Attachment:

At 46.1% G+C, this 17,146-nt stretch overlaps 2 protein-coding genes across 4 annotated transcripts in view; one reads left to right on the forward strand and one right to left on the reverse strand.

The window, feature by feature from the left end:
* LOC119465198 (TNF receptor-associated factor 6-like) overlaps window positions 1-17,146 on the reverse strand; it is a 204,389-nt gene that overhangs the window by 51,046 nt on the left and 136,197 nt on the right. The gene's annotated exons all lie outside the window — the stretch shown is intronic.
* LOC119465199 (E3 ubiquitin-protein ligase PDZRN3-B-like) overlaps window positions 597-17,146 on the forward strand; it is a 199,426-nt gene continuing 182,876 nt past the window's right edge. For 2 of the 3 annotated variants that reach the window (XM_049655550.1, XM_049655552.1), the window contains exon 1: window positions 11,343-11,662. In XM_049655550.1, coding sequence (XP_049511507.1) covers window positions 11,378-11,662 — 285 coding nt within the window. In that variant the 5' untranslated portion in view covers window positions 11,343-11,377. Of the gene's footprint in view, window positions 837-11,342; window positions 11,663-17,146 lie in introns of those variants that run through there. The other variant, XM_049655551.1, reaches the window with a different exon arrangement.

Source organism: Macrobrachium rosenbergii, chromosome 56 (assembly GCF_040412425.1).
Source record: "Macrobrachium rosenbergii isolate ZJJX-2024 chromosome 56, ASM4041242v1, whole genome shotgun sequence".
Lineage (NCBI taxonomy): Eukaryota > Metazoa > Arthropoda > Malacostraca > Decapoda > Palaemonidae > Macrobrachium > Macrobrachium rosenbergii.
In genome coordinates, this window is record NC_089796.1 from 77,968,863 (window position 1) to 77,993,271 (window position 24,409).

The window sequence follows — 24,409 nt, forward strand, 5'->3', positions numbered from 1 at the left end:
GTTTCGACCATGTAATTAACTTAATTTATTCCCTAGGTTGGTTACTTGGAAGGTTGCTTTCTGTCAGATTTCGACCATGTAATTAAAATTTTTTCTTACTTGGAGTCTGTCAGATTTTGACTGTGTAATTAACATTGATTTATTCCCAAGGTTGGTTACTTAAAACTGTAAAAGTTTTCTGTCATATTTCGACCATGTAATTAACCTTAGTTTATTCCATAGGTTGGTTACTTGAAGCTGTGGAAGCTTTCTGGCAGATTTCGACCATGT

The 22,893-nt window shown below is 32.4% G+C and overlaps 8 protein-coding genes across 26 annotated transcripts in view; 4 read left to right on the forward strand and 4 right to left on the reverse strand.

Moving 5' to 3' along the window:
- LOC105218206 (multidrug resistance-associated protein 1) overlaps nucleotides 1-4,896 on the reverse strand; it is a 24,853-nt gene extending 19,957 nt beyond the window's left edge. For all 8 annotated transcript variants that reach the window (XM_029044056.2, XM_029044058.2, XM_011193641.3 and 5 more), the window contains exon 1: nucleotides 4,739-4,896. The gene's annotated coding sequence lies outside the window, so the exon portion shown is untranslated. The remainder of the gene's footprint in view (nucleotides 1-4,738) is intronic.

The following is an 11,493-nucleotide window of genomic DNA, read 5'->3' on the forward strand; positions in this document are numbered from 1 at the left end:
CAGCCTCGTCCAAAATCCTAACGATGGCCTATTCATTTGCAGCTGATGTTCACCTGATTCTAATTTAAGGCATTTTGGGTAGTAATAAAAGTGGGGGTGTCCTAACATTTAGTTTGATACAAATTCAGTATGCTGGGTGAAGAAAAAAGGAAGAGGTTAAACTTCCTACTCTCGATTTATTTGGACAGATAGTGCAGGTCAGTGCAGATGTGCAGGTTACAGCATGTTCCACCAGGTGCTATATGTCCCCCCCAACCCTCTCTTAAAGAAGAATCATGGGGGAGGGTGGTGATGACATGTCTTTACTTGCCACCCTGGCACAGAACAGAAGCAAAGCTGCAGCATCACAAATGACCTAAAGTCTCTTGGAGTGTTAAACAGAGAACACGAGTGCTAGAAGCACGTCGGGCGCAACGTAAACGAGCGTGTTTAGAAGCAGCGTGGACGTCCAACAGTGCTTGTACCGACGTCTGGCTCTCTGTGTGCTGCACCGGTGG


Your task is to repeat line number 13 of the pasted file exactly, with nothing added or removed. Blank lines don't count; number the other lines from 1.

- LOC105218206 (multidrug resistance-associated protein 1) overlaps nucleotides 1-4,896 on the reverse strand; it is a 24,853-nt gene extending 19,957 nt beyond the window's left edge. For all 8 annotated transcript variants that reach the window (XM_029044056.2, XM_029044058.2, XM_011193641.3 and 5 more), the window contains exon 1: nucleotides 4,739-4,896. The gene's annotated coding sequence lies outside the window, so the exon portion shown is untranslated. The remainder of the gene's footprint in view (nucleotides 1-4,738) is intronic.